Sanchez said that verbiage in last year’s HB2020 indicated Oregon’s timber industry is basically dead, and when she attended the first convoy in 2019, Senate President Peter Courtney stood on the capitol steps and said, ‘I don’t know what to tell you. Your rural way of life is over. You’re just going to have to move to town and get a green job.’

But Timber Unity concerns go beyond the logging industry, supporters say. The cap-and-trade bill affects farmers and agriculture, commercial fishermen, miners, the transportation industry, and every citizen in Oregon.

Jeff Leavy, founder of Timber Unity, said he read SB1530 and worked out the math, noting that fuel costs would go up more than 75 cents per gallon, and increase several dollars over the course of the program, he said.

The bill was modified to take rural areas of the state into consideration in order to lessen the impact on financially-burdened families, but Leavy doesn’t believe it will make a difference at all.

“If you look at the numbers and what it will do to every single person in this state, it will go up anywhere from $600 the first year to $1,100 for a family of four,” he said. “Your fuel prices are gonna jump 78 cents the first year, and they do nothing but go up. By 2050, you’re looking at close to $10 a gallon.”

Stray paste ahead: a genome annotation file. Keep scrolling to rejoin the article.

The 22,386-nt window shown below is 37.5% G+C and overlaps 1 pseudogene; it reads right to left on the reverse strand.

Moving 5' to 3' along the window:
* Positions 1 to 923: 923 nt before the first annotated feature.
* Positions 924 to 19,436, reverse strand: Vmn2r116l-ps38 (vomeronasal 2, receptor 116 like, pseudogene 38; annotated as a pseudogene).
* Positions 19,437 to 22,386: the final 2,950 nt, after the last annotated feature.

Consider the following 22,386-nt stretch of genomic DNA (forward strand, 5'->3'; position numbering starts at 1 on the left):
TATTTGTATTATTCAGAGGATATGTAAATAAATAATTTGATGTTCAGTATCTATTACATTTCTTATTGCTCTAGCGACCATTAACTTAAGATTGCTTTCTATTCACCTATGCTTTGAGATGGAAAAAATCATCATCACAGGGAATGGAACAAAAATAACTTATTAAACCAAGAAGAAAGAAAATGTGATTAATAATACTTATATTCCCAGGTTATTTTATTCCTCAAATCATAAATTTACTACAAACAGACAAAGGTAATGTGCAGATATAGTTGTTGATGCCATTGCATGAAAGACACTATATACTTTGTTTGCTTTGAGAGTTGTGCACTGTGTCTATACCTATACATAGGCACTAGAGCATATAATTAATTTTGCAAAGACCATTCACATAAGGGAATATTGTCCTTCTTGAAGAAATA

SB1530 limits and gradually reduces the amount of carbon that gas-emitting companies can expend, but they can pay for carbon credits to emit more. However, anyone is able to buy the credits outside of public record, including companies in California, and can re-sell them.

Leavy believes California will buy up the credits and try to re-sell them at blown up prices. If the smaller industries in Oregon, such as Georgia Pacific, can’t afford to make their products under the new emissions standards, and can’t buy the inflated credits, they will simply close their business, he said.

The proposed bill also includes provisions for keeping some information confidential, exempt from disclosure to the Legislative Assembly, media and public. This is so that “the Oregon Greenhouse Gas Initiative operate free of abuse and disruptive activity,” sponsors say.